Earlier this month I was in Alaska and could not resist the temptation to pay a visit to Wasilla, the home of the original Mama Grizzly.
I arrived on an overcast afternoon, and after watching the Wasilla Warriors practice football outside the high school, photographing a colorful "Guns and Loans" shop, and squinting at Sarah Palin's house from afar, I visited the public library. There I came across a copy of Wasilla High School's summer reading list.
Scanning the list, I noticed something interesting. The students of Wasilla are reading a lot about war. They are reading about World War II, Vietnam, and the war in Afghanistan. They are reading works of fiction, non-fiction, and even a graphic novel.
But it was not the sort of narrow-minded list I would have expected to find in the library where Sarah Palin, as mayor, seemed to advocate book censorship when she quizzed a librarian, "What would your response be, if I asked you to remove some books from the collection?"
Wasilla may be a bastion of conservatism in a red state, and Palin a lifelong member of the NRA, but instead of finding books full of guns, guts, and glory, I found books that reflected a full range of views on the morality of war.
Art Spiegelman's Maus, a harrowing tale about the Holocaust, is required reading for entering ninth graders. Khaled Hosseini's The Kite Runner, a novel about the devastation visited upon Afghanistan by the successive wars of the past decades and the rise of the Taliban, is required for AP English.
Also, "highly recommended" is Tim O'Brien's collection of stories about Vietnam, The Things They Carried. Partway through the book O'Brien advises readers, "A true war story is never moral . . . As a first rule of thumb . . . you can tell a true war story by its absolute and uncompromising allegiance to obscenity and evil."
Who would have guessed they would be reading these books in Wasilla?
I wondered what the high school students make of O'Brien's work. And I especially wondered what they make of it when it is coupled with Charles Henderson's Marine Sniper: 93 Confirmed Kills, another "highly recommended" book on the list.
O'Brien writes of war's immorality. Henderson's biography of a Vietnam War sniper reads as a nearly three hundred page tribute to a man who, with an assassin's skill, pioneered the use of the .50 caliber machine gun as a sniper weapon.
The message of this reading list about war is complicated and contradictory, and it well reflects the long running debate among American writers about whether war should be read as patriotic gore or patriotic glory.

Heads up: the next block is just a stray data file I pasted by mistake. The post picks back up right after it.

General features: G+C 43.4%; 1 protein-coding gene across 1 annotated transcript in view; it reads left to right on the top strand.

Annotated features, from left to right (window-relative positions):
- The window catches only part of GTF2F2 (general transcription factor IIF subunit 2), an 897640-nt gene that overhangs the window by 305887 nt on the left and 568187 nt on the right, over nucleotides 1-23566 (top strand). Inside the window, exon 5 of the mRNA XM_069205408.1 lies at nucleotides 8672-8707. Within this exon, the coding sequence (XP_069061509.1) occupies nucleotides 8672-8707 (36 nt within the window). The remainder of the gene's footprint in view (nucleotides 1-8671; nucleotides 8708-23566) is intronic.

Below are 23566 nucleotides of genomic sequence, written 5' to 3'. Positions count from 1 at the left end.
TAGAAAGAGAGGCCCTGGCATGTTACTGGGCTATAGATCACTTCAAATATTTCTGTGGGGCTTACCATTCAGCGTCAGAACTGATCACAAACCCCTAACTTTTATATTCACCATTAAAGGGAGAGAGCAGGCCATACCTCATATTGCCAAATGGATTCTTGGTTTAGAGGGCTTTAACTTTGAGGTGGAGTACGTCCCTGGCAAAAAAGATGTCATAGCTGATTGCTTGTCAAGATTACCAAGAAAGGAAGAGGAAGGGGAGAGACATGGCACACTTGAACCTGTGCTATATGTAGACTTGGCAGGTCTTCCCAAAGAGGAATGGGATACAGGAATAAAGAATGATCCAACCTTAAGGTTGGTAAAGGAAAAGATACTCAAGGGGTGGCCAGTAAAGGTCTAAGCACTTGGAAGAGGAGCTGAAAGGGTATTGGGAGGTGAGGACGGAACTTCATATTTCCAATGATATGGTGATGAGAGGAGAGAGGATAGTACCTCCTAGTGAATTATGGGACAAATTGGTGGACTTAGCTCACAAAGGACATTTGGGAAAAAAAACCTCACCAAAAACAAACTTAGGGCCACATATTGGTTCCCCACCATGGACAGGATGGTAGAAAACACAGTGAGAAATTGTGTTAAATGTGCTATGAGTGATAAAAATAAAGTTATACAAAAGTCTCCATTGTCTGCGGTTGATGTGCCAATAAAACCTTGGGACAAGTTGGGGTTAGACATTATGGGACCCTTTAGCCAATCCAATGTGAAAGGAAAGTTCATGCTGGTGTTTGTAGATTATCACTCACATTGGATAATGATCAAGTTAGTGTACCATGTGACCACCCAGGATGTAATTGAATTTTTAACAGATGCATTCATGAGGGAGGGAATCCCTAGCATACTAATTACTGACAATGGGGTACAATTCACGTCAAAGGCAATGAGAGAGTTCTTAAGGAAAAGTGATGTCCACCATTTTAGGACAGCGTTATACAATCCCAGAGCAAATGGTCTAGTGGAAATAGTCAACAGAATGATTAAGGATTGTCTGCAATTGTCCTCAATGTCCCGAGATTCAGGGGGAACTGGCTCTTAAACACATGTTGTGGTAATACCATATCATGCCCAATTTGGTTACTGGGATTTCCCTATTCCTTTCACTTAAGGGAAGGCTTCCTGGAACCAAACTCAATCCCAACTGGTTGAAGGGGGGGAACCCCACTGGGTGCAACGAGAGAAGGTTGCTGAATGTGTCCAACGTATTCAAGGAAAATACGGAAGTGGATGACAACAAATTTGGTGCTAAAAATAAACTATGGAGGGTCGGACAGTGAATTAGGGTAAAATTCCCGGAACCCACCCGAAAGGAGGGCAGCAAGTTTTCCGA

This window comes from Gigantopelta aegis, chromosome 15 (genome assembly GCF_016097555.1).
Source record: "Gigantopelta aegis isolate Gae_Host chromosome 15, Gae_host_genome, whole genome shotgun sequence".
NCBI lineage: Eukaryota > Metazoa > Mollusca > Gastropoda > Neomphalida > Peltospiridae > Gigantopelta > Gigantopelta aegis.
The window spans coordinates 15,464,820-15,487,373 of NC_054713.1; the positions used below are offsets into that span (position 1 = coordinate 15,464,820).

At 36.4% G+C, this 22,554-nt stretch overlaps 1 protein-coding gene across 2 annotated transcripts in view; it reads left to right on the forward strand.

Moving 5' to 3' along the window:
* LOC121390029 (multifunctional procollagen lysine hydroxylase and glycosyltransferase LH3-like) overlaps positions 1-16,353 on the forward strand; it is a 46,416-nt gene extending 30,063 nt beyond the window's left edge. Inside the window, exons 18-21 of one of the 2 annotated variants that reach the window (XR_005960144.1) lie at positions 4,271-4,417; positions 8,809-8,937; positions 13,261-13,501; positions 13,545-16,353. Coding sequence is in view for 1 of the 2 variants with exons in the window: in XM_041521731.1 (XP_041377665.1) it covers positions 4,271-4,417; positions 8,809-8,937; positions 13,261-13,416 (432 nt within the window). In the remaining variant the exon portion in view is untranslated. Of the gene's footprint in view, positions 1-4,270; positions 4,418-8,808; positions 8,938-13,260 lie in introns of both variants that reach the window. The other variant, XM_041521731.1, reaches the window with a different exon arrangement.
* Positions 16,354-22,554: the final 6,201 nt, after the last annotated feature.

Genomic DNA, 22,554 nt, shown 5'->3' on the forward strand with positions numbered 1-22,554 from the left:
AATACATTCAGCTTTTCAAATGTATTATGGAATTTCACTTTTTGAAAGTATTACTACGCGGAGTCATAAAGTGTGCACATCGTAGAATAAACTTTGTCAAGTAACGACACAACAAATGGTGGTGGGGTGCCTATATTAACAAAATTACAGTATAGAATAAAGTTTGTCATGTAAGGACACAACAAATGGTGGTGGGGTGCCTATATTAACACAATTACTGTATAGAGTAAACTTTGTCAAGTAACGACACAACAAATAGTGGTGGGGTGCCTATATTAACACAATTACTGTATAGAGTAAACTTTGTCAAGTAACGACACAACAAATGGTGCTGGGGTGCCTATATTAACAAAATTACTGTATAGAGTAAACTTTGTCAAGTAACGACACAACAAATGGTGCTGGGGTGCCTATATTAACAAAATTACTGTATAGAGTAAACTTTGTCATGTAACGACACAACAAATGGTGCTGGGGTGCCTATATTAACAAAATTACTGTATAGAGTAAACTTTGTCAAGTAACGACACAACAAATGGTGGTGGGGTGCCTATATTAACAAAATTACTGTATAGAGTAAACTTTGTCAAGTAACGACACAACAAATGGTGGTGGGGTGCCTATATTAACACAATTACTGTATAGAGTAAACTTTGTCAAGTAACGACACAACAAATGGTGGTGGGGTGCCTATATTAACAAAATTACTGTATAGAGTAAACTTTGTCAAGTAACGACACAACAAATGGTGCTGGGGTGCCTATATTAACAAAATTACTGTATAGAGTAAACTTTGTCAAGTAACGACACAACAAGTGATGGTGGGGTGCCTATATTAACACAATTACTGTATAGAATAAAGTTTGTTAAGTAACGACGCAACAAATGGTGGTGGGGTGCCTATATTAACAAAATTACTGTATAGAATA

Ever since our nation's inception, highly idealized odes to fallen soldiers have coexisted with grisly accounts of bloated corpses. Celebrations of heroism have shared shelf space with works mourning the senseless death of the young.
Take for example the Civil War. Contemplating the bodies left on the battlefield at Fredericksburg in late 1862, Walt Whitman lamented in his diary, "O my sick soul! How the dead lie." And he concluded, "O there is no hell more damned than this hell of war." That same year appeared the uplifting lines of Julia Ward Howe's "The Battle Hymn of the Republic," which envisions God marching beside the Northerners in battle. The work begins, "Mine eyes have seen the glory of the coming of the Lord."
This summer, as the nation debates whether to pull out of Afghanistan and argues about the ethics of using predator drones, the youth of Wasilla also is learning about war's moral challenges. (Except the high-school drop out Levi Johnston, who instead is running for city mayor.)
Walking in a drizzly rain toward the local shopping mall, I wondered how the students of Wasilla will be affected by their reading. Will the antiwar message of Tim O'Brien's book resonate with the Wasilla Warriors? How many of them will be off to war themselves after graduation?
Two teenage boys meandered behind me, and I turned to ask them about their summer reading. They did not have any assigned summer reading they insisted. So I pointed to a sign for the mall that towered over our heads. On it someone had placed big block letters that spelled out, "SUMMER HIGHSCHL READING LIST ... THE BOOKS R IN."
The more conversational of the teenagers, a husky fellow with a fresh crop of pimples flourishing on his cheeks, looked up at the sign then shrugged. "Nobody reads those books."
Cynthia Wachtell is the author of "War No More: The Antiwar Impulse in American Literature, 1861-1914" and can be reached -- here -- at her website.